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Letters   |    
From Metabolism to Psychiatric Symptoms: Psychosis as a Manifestation of Acute Intermittent Porphyria
Olga Bautista, M.D.; José Camilo Vázquez-Caubet, M.D.; Eileen A. Zhivago, M.D; María Dolores Sáiz, M.D., Ph.D.
The Journal of Neuropsychiatry and Clinical Neurosciences 2014;26:E30. doi:10.1176/appi.neuropsych.13040083
View Author and Article Information

The authors report no financial relationships with commercial interests.

Hospital Clínico San Carlos, Madrid, Spain

Send correspondence to Dr. Bautista; e-mail: olgabautistagarrido@gmail.com

Copyright © 2014 by the American Psychiatric Association

Extract

To the Editor: Acute intermittent porphyria (AIP) is the most common among acute porphyrias (1 in 50,000 people, in Northern Europe 1–2 in 15,000 people). This is an autosomal dominant inheritance, which affects porphobilinogen deaminase producing hepatic accumulation and urinary-fecal presence of porphobilinogen and delta-aminolevulinic acid.1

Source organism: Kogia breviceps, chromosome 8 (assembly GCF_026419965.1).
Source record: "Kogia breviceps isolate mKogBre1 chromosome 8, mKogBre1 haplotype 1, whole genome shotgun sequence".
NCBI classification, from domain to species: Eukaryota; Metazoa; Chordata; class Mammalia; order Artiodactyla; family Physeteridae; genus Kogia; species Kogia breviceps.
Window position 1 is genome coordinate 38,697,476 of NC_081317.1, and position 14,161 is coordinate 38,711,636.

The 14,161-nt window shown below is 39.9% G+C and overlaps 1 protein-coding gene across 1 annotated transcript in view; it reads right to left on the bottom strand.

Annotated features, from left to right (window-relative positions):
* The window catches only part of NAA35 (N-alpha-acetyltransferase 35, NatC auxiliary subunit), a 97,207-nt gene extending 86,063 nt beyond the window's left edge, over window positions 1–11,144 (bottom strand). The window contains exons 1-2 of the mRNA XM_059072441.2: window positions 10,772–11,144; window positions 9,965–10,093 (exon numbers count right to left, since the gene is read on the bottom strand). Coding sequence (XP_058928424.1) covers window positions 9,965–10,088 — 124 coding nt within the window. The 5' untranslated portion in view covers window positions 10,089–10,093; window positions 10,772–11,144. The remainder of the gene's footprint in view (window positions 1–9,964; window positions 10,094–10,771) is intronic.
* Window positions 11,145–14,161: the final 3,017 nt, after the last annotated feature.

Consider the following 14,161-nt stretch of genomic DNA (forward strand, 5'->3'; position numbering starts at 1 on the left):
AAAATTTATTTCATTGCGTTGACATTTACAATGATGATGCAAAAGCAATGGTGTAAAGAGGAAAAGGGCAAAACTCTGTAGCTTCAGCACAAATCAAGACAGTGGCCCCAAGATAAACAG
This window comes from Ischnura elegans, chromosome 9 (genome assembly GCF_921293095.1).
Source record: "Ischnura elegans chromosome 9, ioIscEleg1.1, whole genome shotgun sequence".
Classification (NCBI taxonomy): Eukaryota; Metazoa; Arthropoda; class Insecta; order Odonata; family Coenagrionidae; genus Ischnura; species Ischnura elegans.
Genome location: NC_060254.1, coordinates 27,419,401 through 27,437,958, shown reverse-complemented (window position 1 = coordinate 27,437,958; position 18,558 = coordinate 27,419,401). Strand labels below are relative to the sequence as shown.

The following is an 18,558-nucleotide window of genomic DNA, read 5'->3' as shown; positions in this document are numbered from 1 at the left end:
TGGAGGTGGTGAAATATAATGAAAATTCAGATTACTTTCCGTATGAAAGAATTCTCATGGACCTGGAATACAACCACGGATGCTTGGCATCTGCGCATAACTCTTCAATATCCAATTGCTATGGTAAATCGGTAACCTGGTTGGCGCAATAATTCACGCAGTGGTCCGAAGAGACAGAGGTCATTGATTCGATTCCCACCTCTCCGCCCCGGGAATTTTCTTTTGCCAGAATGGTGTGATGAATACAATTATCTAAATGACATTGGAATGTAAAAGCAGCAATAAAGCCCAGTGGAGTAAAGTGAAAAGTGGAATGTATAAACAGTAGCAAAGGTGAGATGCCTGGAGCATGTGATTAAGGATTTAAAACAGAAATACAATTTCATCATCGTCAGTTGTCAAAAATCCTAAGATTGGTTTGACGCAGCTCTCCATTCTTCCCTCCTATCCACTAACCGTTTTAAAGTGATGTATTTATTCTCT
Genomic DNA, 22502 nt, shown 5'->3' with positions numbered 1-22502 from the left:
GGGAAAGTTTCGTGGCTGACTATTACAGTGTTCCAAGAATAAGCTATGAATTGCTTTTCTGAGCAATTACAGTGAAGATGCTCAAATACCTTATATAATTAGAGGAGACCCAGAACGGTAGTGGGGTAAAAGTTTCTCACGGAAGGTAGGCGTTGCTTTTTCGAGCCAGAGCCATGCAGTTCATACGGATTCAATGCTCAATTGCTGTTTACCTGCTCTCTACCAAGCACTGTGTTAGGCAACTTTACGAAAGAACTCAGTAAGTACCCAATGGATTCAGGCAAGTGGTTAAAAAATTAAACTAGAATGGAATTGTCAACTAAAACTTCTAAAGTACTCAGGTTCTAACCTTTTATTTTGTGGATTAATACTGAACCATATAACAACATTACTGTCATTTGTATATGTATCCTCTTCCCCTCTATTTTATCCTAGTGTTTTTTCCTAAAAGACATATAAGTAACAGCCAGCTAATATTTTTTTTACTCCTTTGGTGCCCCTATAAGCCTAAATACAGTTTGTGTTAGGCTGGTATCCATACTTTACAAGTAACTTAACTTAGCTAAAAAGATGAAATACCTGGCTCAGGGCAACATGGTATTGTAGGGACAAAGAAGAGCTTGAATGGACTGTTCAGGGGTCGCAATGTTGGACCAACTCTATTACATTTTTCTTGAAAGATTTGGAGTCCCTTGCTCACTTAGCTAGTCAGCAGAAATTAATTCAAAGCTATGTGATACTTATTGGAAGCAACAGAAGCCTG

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References

Asociación española de Porfiria (AEP). Tipos de porfirias. http://www.porfiria.org/las-porfirias/tipos. Accessed February 20, 2011
 
Ellencweig  N;  Schoenfeld  N;  Zemishlany  Z:  Acute intermittent porphyria: psychosis as the only clinical manifestation.  Isr J Psychiatry Relat Sci 2006; 43:52–56
[PubMed]
 
González-Arriaza  HL;  Bostwick  JM:  Acute porphyrias: a case report and review.  Am J Psychiatry 2003; 160:450–459
[CrossRef] | [PubMed]
 
Poblete-Gutiérrez  P;  Wiederholt  T;  Merk  HF  et al:  The porphyrias: clinical presentation, diagnosis and treatment.  Eur J Dermatol 2006; 16:230–240
[PubMed]
 
Braunwald  E;  Fauci  A;  Kasper  D  et al: (ed):  Harrison's Principles of Internal Medicine , 15th ed.  New York, New York,  McGraw Hill, 2001
 
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